Friends are friends. Emails are emails. And friends with emails produce information you may never have thought of otherwise.
One of the latest missives from my friend Janet Schiltz out in Arizona provides a number of ideas for helping out around the home. It might have been easier explaining some of them using photos, but since that's not possible, you'll just have to think about it.
Ideas such as:
Take an old CD spindle and turn it into a bagel tote. It would look like a mini covered cake pan.
Freeze green grapes to chill white wine without watering it down.
Put a wooden spoon across the top of a boiling pot of water to keep it from boiling over.
Good sandwich guide: Instead of overlapping two pieces of lunch meat, cut both in half and lay the flat edges next to the edges of the bread. That way, all parts of the bread are covered with lunch meat.
Turn on the seat warmer in your car to keep the pizza warm while driving home.
For an inexpensive cookbook holder, use a pants hanger and hang it from the cupboard door handle.
Doritos are great for kindling in a campfire if you can't find any wood.
Use a muffin tin to serve condiments at a barbecue. This also helps cut down on dishwashing.
Put pancake mix in a clean ketchup bottle for a no-drip experience. (Likely, you could mix it up before going camping and just shake it thoroughly before using.)
Use unscented dental floss to cut jelly rolls, cheeses and other soft foods perfectly. (Then you'd have dental floss at hand if something got wedged in your teeth.)
Turn crusty bread upside down and cut it on the soft side, which saves the bread from being squished.
Put the straw through the tab of your soda can to keep it from rising out of the can.
If you're preparing a lot of corn, use an electric knife to cut off the kernels. You can use a bundt cake pan to hold the corn as you cut and to catch the kernels.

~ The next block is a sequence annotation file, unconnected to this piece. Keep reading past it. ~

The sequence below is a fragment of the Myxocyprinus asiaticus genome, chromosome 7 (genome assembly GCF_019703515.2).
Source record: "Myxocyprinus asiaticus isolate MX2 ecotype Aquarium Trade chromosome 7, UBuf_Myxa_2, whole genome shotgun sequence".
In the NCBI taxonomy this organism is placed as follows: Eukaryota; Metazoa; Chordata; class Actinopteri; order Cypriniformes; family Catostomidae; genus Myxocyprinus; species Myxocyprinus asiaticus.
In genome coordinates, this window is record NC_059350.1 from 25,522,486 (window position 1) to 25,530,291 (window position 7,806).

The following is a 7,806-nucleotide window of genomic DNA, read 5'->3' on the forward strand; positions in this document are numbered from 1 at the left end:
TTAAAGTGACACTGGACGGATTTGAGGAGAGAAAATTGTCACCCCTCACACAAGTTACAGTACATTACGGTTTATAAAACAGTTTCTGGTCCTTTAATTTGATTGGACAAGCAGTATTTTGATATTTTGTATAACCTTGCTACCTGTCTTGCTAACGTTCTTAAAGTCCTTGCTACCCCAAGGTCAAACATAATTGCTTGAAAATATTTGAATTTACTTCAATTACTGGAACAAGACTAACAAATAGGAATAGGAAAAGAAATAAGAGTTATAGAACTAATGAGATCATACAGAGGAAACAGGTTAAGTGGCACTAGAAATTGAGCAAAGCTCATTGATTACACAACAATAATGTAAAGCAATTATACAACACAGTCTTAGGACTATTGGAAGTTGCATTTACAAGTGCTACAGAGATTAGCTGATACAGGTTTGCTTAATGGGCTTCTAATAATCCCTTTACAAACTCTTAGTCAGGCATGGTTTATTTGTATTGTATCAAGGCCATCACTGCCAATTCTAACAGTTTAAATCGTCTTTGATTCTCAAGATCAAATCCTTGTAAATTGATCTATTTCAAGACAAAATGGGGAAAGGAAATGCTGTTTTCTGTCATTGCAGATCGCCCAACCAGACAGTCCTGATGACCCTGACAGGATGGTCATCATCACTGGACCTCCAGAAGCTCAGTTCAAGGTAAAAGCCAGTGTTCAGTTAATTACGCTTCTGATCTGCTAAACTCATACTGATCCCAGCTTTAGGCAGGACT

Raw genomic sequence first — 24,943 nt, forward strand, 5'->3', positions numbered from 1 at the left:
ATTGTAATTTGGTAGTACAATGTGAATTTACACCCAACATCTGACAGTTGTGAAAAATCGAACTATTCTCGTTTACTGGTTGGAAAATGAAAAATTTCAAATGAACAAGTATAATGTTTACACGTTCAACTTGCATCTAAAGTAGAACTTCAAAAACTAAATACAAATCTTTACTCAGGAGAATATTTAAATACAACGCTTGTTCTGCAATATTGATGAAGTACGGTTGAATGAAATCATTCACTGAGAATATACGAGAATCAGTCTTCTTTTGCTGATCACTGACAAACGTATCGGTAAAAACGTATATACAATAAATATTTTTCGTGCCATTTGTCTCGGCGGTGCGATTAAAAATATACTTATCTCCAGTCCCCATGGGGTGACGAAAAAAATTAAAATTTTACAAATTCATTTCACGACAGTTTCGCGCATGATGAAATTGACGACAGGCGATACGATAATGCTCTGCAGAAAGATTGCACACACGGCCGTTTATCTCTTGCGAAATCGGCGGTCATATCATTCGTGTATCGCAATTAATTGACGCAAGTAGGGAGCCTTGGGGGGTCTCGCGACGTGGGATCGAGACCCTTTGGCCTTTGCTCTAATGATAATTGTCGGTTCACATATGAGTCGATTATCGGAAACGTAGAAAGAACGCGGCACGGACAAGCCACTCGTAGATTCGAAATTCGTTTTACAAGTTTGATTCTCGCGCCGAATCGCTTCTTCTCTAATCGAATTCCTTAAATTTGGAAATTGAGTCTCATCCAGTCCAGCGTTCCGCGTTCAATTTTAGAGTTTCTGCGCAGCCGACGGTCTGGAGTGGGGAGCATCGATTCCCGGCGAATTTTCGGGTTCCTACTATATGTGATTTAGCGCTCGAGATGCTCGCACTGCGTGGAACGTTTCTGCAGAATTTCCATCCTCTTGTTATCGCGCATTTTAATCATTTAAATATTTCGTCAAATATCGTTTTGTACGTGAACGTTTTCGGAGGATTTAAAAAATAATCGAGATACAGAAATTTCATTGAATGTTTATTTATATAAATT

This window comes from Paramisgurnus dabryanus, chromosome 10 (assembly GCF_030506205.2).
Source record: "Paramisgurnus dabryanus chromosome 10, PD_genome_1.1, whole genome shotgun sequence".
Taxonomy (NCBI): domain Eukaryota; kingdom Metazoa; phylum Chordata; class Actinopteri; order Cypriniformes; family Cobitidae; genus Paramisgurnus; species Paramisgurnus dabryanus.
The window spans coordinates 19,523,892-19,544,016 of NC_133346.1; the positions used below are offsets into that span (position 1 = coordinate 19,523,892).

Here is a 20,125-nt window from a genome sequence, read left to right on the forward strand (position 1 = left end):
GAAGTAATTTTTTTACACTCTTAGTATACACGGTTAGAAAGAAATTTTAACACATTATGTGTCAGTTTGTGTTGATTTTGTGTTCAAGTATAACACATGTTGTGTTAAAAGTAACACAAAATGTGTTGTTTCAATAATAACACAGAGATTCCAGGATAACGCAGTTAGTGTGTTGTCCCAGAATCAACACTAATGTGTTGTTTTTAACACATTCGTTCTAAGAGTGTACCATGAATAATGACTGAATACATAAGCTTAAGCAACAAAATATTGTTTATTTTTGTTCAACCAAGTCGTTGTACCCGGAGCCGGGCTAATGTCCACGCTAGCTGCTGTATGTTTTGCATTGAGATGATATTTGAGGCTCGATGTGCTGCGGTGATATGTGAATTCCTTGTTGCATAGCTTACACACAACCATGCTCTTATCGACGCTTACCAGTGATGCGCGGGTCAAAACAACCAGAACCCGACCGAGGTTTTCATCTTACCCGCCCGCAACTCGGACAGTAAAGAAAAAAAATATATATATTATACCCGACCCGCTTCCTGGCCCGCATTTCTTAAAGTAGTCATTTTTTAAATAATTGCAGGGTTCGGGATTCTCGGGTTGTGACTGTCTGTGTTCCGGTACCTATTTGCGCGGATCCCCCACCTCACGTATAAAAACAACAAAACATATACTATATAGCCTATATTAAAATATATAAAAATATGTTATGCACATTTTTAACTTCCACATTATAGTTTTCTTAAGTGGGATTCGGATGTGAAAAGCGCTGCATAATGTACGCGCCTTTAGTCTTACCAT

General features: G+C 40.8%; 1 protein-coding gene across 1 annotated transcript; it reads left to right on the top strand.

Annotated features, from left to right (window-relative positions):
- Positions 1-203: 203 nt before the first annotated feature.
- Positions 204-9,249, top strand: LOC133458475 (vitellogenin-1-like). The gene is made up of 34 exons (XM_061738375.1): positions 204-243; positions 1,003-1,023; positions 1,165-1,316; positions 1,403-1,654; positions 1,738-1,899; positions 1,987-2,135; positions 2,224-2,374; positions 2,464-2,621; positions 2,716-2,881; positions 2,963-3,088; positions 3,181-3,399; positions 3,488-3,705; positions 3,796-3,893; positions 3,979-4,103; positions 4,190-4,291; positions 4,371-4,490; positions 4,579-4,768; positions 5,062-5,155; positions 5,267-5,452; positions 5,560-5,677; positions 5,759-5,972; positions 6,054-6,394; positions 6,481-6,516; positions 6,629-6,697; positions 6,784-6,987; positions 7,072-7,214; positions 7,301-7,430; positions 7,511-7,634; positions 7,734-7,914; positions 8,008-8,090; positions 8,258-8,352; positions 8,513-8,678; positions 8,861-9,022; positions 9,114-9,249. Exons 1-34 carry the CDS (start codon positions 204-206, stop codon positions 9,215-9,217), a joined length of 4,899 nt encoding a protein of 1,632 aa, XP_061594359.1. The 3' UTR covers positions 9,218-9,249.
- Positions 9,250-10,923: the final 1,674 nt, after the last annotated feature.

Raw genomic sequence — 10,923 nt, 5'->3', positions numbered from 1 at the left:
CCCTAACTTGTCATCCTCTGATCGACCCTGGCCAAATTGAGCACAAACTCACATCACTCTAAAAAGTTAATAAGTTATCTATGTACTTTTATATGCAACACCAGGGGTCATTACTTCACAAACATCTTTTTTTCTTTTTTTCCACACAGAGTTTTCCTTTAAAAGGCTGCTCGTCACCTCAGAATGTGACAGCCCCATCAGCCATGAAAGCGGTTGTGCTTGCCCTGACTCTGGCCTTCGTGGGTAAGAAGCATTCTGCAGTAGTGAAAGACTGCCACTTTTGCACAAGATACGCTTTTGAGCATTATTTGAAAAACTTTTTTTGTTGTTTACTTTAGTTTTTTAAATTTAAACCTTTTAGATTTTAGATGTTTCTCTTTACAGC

Cut ice cream with a knife for easier serving to large groups. (Of course, you've got to open the package first.)
For crunchy taco shells, turn your muffin tin upside down, spray with cooking oil, press tortilla shells into the open spaces. Bake at 375 degrees for approximately 10 minutes. This gives you golden brown fluted taco cups.
Hold Oreos with a fork stuck into the cream so your fingers don't get messy when dunking the cookie in milk. Which is a good idea, but then you wouldn't get to lick the dripping milk off your fingers. See, there's always a downside.
This kind of list always makes me wonder who has the time, or even the inclination, to collect such information and pass it around to others.
Now, if I were making a list of helpful ideas, first on that list would be to find some other person willing to do all that stuff for you while you sit and read.
So long friends, until the next time when we're together.
Sandy Mickelson, former lifestyle editor of The Messenger, may be reached at firstname.lastname@example.org.